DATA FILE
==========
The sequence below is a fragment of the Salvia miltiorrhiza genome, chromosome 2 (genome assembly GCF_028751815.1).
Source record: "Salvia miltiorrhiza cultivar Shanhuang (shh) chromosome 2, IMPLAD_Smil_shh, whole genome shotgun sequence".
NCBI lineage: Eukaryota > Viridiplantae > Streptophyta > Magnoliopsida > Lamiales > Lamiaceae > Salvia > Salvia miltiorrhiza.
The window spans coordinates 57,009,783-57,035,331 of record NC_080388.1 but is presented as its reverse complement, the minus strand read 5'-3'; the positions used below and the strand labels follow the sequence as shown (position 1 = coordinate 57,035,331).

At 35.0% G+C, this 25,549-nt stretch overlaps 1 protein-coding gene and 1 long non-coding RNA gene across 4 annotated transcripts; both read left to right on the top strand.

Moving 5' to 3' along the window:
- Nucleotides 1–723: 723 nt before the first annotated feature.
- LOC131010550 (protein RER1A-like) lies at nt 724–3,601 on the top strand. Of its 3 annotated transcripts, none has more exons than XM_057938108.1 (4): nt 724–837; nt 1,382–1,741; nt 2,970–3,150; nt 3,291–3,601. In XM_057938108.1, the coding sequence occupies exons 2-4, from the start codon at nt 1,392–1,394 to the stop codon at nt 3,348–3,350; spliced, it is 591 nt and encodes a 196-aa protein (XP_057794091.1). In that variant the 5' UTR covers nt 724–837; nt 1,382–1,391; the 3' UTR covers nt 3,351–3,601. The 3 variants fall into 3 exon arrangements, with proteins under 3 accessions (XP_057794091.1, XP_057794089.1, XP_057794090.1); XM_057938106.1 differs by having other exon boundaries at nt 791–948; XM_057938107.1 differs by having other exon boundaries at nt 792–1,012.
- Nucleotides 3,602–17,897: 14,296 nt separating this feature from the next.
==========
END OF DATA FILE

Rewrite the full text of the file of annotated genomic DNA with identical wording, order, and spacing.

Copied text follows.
The sequence below is a fragment of the Salvia miltiorrhiza genome, chromosome 2 (genome assembly GCF_028751815.1).
Source record: "Salvia miltiorrhiza cultivar Shanhuang (shh) chromosome 2, IMPLAD_Smil_shh, whole genome shotgun sequence".
NCBI lineage: Eukaryota > Viridiplantae > Streptophyta > Magnoliopsida > Lamiales > Lamiaceae > Salvia > Salvia miltiorrhiza.
The window spans coordinates 57,009,783-57,035,331 of record NC_080388.1 but is presented as its reverse complement, the minus strand read 5'-3'; the positions used below and the strand labels follow the sequence as shown (position 1 = coordinate 57,035,331).

At 35.0% G+C, this 25,549-nt stretch overlaps 1 protein-coding gene and 1 long non-coding RNA gene across 4 annotated transcripts; both read left to right on the top strand.

Moving 5' to 3' along the window:
- Nucleotides 1–723: 723 nt before the first annotated feature.
- LOC131010550 (protein RER1A-like) lies at nt 724–3,601 on the top strand. Of its 3 annotated transcripts, none has more exons than XM_057938108.1 (4): nt 724–837; nt 1,382–1,741; nt 2,970–3,150; nt 3,291–3,601. In XM_057938108.1, the coding sequence occupies exons 2-4, from the start codon at nt 1,392–1,394 to the stop codon at nt 3,348–3,350; spliced, it is 591 nt and encodes a 196-aa protein (XP_057794091.1). In that variant the 5' UTR covers nt 724–837; nt 1,382–1,391; the 3' UTR covers nt 3,351–3,601. The 3 variants fall into 3 exon arrangements, with proteins under 3 accessions (XP_057794091.1, XP_057794089.1, XP_057794090.1); XM_057938106.1 differs by having other exon boundaries at nt 791–948; XM_057938107.1 differs by having other exon boundaries at nt 792–1,012.
- Nucleotides 3,602–17,897: 14,296 nt separating this feature from the next.